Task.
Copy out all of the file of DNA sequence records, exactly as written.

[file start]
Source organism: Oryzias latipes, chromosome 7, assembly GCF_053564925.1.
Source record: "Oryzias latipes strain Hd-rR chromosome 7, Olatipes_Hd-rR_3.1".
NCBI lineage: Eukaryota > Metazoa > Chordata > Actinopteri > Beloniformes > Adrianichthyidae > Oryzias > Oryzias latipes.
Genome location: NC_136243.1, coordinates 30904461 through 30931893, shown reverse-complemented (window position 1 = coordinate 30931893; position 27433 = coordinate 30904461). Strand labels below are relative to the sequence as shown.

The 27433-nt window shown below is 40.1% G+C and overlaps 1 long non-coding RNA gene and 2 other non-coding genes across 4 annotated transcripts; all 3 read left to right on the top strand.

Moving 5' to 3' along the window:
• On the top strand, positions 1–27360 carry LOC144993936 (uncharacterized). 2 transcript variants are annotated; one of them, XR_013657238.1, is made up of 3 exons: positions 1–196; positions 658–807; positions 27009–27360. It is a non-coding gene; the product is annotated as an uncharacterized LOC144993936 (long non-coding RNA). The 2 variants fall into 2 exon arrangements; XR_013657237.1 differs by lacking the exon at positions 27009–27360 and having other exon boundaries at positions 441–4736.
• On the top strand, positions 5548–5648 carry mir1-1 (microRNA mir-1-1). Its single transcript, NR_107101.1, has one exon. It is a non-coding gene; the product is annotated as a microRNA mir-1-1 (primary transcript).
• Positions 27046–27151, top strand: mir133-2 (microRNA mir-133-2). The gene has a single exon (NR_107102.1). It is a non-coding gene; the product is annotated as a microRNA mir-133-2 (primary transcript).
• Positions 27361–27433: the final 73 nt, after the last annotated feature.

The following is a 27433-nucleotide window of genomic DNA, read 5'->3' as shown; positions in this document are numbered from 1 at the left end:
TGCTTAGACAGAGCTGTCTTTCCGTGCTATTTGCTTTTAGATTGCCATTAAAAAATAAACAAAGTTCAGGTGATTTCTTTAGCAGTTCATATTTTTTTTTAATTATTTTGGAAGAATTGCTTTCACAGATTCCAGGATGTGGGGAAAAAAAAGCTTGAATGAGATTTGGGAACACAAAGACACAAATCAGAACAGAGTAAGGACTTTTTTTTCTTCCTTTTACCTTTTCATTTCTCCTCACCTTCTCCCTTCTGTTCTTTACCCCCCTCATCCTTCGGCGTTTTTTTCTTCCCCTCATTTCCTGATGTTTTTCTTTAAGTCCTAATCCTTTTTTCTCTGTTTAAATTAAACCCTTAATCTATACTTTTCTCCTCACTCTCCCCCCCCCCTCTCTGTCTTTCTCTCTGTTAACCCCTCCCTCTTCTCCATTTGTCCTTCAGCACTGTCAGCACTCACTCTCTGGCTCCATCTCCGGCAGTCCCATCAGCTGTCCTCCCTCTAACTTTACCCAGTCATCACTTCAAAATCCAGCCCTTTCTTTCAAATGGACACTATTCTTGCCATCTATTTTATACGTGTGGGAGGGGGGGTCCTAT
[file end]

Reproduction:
Source organism: Oryzias latipes, chromosome 7, assembly GCF_053564925.1.
Source record: "Oryzias latipes strain Hd-rR chromosome 7, Olatipes_Hd-rR_3.1".
NCBI lineage: Eukaryota > Metazoa > Chordata > Actinopteri > Beloniformes > Adrianichthyidae > Oryzias > Oryzias latipes.
Genome location: NC_136243.1, coordinates 30904461 through 30931893, shown reverse-complemented (window position 1 = coordinate 30931893; position 27433 = coordinate 30904461). Strand labels below are relative to the sequence as shown.

The 27433-nt window shown below is 40.1% G+C and overlaps 1 long non-coding RNA gene and 2 other non-coding genes across 4 annotated transcripts; all 3 read left to right on the top strand.

Moving 5' to 3' along the window:
• On the top strand, positions 1–27360 carry LOC144993936 (uncharacterized). 2 transcript variants are annotated; one of them, XR_013657238.1, is made up of 3 exons: positions 1–196; positions 658–807; positions 27009–27360. It is a non-coding gene; the product is annotated as an uncharacterized LOC144993936 (long non-coding RNA). The 2 variants fall into 2 exon arrangements; XR_013657237.1 differs by lacking the exon at positions 27009–27360 and having other exon boundaries at positions 441–4736.
• On the top strand, positions 5548–5648 carry mir1-1 (microRNA mir-1-1). Its single transcript, NR_107101.1, has one exon. It is a non-coding gene; the product is annotated as a microRNA mir-1-1 (primary transcript).
• Positions 27046–27151, top strand: mir133-2 (microRNA mir-133-2). The gene has a single exon (NR_107102.1). It is a non-coding gene; the product is annotated as a microRNA mir-133-2 (primary transcript).
• Positions 27361–27433: the final 73 nt, after the last annotated feature.

The following is a 27433-nucleotide window of genomic DNA, read 5'->3' as shown; positions in this document are numbered from 1 at the left end:
TGCTTAGACAGAGCTGTCTTTCCGTGCTATTTGCTTTTAGATTGCCATTAAAAAATAAACAAAGTTCAGGTGATTTCTTTAGCAGTTCATATTTTTTTTTAATTATTTTGGAAGAATTGCTTTCACAGATTCCAGGATGTGGGGAAAAAAAAGCTTGAATGAGATTTGGGAACACAAAGACACAAATCAGAACAGAGTAAGGACTTTTTTTTCTTCCTTTTACCTTTTCATTTCTCCTCACCTTCTCCCTTCTGTTCTTTACCCCCCTCATCCTTCGGCGTTTTTTTCTTCCCCTCATTTCCTGATGTTTTTCTTTAAGTCCTAATCCTTTTTTCTCTGTTTAAATTAAACCCTTAATCTATACTTTTCTCCTCACTCTCCCCCCCCCCTCTCTGTCTTTCTCTCTGTTAACCCCTCCCTCTTCTCCATTTGTCCTTCAGCACTGTCAGCACTCACTCTCTGGCTCCATCTCCGGCAGTCCCATCAGCTGTCCTCCCTCTAACTTTACCCAGTCATCACTTCAAAATCCAGCCCTTTCTTTCAAATGGACACTATTCTTGCCATCTATTTTATACGTGTGGGAGGGGGGGTCCTAT